Another map showed the transportation hub already in place in the form of the Long Island Rail Road train station. It’s located in the middle of town between the barrier island and the Pine Barrens and close to all attractions.

A historic resources map of landmarked buildings and areas of significance such as Main Street and Ponquogue Avenue became layered over the others maps. The final map composite revealed the interconnectivity of elements and ecosystems that regenerative design would promote.

With regenerative design, forestland is not clear-cut to allow for intensive development and wetlands aren’t filled in. Instead, the built environment is composed to work with the existing landscape to engage in ecosystem services. By minimizing environmental impact with buildings that function as part of a bigger ecosystem and by using new technologies as well as vernacular methods, designs can bridge the gap between built and natural environments to form one that works together and treads lightly on the land.

Regenerative design encourages high performance buildings using passive and active systems reducing both energy and water consumption. Grey water and renewable energy systems are also part of this equation. Natural landscapes that handle storm water such as rain gardens can also provide habitat. Using ecological corridors to create habitat for tick predators to thrive could also lessen the number of diagnosed tick-borne illnesses. Connecting corridors through circulation to community resources and natural habitats encourages a sense of community and history. Using less land to grow more in the form of organic permaculture farms, which are densely planted, can establish a resilient agro-ecology system while contributing to the local economy. Main Street in Hampton Bays is currently being analyzed by outside consultants working on a form-based zoning model, which would protect the character of the streetscape for future generations.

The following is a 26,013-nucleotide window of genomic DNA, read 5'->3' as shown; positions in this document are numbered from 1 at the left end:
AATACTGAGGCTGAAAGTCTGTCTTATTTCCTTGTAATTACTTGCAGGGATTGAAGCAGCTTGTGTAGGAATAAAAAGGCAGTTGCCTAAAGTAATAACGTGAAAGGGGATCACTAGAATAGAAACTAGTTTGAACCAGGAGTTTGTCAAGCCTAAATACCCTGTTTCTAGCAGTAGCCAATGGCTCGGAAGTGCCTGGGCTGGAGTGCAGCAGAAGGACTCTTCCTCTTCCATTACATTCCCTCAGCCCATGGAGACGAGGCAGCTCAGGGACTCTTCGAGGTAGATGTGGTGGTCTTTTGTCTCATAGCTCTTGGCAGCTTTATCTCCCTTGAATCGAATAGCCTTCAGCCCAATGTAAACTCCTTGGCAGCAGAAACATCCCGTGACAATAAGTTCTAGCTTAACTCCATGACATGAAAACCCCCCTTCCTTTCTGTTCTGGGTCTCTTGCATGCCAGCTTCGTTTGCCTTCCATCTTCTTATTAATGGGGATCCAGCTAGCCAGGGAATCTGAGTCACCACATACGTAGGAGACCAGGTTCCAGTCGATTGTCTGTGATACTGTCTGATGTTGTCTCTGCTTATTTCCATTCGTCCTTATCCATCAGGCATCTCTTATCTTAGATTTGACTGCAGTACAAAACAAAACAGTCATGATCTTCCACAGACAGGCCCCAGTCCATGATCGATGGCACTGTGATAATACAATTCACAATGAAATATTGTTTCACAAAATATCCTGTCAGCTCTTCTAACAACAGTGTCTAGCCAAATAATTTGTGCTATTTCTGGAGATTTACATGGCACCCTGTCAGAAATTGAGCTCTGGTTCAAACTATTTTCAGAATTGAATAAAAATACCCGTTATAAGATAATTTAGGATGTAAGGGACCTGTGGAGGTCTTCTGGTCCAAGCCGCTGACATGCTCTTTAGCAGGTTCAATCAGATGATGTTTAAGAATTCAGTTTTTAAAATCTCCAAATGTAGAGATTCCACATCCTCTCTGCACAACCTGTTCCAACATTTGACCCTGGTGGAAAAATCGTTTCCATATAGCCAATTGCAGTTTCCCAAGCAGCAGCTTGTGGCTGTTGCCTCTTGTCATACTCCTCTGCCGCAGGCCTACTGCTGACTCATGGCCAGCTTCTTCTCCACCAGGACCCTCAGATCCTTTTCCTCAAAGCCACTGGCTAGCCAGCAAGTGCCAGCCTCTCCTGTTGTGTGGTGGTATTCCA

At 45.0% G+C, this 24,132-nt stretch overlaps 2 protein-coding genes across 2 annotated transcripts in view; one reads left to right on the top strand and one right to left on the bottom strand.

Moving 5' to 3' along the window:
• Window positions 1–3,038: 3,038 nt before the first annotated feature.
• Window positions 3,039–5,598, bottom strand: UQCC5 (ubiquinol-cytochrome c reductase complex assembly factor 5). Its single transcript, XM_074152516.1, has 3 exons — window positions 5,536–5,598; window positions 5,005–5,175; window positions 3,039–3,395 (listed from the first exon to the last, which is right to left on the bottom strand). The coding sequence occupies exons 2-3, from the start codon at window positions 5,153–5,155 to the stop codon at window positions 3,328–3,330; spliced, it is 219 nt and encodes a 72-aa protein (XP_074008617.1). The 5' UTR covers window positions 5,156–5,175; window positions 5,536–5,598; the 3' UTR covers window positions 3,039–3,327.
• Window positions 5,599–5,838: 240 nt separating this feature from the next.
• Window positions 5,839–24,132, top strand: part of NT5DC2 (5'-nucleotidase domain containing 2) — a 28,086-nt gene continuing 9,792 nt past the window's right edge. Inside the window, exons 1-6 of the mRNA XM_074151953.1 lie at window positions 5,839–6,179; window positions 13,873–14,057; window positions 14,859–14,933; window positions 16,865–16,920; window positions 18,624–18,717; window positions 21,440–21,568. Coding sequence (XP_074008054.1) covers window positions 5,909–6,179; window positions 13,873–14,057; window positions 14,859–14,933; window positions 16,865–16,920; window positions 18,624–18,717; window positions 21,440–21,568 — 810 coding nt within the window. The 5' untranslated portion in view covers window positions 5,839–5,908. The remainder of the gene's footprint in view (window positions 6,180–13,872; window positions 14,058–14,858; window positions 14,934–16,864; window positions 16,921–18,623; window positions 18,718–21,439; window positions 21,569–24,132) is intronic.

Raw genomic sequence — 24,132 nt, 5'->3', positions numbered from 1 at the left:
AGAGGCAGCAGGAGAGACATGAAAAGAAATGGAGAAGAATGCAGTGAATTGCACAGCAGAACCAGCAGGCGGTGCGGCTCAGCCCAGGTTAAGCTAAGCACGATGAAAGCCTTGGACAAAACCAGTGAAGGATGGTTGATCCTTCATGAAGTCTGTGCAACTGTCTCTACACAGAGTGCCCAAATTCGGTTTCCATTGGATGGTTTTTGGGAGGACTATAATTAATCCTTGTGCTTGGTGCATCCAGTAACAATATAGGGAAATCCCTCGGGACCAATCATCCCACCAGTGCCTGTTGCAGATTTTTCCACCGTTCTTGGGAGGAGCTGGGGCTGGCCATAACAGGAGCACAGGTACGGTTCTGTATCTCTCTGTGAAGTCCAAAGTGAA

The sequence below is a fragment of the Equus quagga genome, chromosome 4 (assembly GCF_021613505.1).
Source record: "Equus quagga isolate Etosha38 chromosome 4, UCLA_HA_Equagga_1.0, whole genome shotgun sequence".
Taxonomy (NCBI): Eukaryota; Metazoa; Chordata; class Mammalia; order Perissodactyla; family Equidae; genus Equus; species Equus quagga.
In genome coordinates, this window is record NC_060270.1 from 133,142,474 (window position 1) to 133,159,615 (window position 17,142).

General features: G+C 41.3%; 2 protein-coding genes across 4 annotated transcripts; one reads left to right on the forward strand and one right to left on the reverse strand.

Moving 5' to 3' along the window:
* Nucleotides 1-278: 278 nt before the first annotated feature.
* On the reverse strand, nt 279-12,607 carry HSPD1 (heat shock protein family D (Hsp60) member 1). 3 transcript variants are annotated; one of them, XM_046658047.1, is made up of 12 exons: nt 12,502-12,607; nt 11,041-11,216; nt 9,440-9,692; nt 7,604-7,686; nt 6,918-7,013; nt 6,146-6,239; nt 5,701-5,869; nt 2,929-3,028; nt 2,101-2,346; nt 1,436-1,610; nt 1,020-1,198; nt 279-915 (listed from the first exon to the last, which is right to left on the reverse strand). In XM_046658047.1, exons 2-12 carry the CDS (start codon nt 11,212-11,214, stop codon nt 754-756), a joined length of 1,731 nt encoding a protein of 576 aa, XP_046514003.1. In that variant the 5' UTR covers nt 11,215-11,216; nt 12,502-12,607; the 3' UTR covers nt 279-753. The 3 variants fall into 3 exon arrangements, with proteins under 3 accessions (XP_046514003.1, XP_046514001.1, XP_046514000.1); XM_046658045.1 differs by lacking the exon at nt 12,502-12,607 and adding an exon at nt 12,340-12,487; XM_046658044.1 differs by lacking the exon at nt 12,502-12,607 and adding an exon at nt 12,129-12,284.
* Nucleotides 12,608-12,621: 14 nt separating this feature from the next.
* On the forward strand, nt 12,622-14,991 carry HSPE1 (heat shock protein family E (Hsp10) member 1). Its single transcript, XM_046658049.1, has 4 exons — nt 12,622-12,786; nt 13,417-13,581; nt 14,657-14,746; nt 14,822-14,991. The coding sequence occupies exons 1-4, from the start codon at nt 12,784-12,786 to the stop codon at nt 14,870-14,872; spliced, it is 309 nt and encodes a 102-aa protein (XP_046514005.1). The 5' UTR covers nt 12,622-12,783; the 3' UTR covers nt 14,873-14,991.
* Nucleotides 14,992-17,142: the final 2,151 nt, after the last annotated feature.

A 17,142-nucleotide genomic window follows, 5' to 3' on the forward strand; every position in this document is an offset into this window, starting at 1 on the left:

The degenerative design model of the past has damaged the health of our aquifer, bays, lakes, marshes and soils. Rethinking Good Ground as a model for land use to restore, replenish and engage community with the wonders and beauty of the natural environment is a truly worthy and ambitious endeavor.

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Is MS-13 included in the "community character" of the form based code?
By HB Proud (879), Hampton Bays on Jul 24, 17 2:31 PM
Thanks for the great comment, you seem like you have some really productive ideas.
By adlkjd923ilifmac.aladfksdurwp (569), southampton on Jul 24, 17 2:36 PM
Actually I do, how can a community be vibrant if it is not safe? What difference does it make if Main Street looks like Disney if it is filled with nail salons or empty stores?
By HB Proud (879), Hampton Bays on Jul 24, 17 2:42 PM
This comment has been removed because it is a duplicate, off-topic or contains inappropriate content.
By HamptonDad (169), Hampton Bays on Aug 7, 17 11:04 PM
HB has been successfully invaded and occupied.
By bigfresh (3746), north sea on Jul 24, 17 4:09 PM
Home values are the rise and the gangs are soon to be rooted out and deported
By Fernie11946 (8), Hampton Bays on Jul 26, 17 10:11 PM
2 members liked this comment
From your mouth to God's ears as they say.
By HB Proud (879), Hampton Bays on Jul 27, 17 9:11 AM